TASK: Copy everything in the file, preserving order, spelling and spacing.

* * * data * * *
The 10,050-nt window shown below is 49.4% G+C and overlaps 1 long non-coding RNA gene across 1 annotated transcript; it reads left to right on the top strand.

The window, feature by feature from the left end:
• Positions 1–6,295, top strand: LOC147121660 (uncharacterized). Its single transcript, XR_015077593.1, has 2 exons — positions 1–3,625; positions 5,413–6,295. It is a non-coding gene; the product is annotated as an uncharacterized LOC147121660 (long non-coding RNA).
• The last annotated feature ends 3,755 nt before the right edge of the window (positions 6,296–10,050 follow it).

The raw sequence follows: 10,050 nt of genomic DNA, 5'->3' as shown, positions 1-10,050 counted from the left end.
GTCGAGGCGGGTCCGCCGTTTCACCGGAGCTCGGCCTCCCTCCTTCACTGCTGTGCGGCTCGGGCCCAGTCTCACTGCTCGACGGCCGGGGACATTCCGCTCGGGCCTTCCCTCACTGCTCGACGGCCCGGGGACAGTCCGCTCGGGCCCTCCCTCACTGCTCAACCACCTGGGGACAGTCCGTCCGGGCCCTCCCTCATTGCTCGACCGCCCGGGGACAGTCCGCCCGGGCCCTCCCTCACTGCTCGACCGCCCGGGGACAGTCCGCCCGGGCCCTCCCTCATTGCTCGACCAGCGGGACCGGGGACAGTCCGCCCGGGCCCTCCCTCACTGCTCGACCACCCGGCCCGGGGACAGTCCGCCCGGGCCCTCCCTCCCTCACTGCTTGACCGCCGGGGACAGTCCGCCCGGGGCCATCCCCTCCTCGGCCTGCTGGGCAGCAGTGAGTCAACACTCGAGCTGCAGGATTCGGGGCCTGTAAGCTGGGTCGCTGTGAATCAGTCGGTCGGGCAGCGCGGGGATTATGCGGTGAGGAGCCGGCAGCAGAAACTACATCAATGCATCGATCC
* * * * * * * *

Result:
The 10,050-nt window shown below is 49.4% G+C and overlaps 1 long non-coding RNA gene across 1 annotated transcript; it reads left to right on the top strand.

The window, feature by feature from the left end:
• Positions 1–6,295, top strand: LOC147121660 (uncharacterized). Its single transcript, XR_015077593.1, has 2 exons — positions 1–3,625; positions 5,413–6,295. It is a non-coding gene; the product is annotated as an uncharacterized LOC147121660 (long non-coding RNA).
• The last annotated feature ends 3,755 nt before the right edge of the window (positions 6,296–10,050 follow it).

The raw sequence follows: 10,050 nt of genomic DNA, 5'->3' as shown, positions 1-10,050 counted from the left end.
GTCGAGGCGGGTCCGCCGTTTCACCGGAGCTCGGCCTCCCTCCTTCACTGCTGTGCGGCTCGGGCCCAGTCTCACTGCTCGACGGCCGGGGACATTCCGCTCGGGCCTTCCCTCACTGCTCGACGGCCCGGGGACAGTCCGCTCGGGCCCTCCCTCACTGCTCAACCACCTGGGGACAGTCCGTCCGGGCCCTCCCTCATTGCTCGACCGCCCGGGGACAGTCCGCCCGGGCCCTCCCTCACTGCTCGACCGCCCGGGGACAGTCCGCCCGGGCCCTCCCTCATTGCTCGACCAGCGGGACCGGGGACAGTCCGCCCGGGCCCTCCCTCACTGCTCGACCACCCGGCCCGGGGACAGTCCGCCCGGGCCCTCCCTCCCTCACTGCTTGACCGCCGGGGACAGTCCGCCCGGGGCCATCCCCTCCTCGGCCTGCTGGGCAGCAGTGAGTCAACACTCGAGCTGCAGGATTCGGGGCCTGTAAGCTGGGTCGCTGTGAATCAGTCGGTCGGGCAGCGCGGGGATTATGCGGTGAGGAGCCGGCAGCAGAAACTACATCAATGCATCGATCC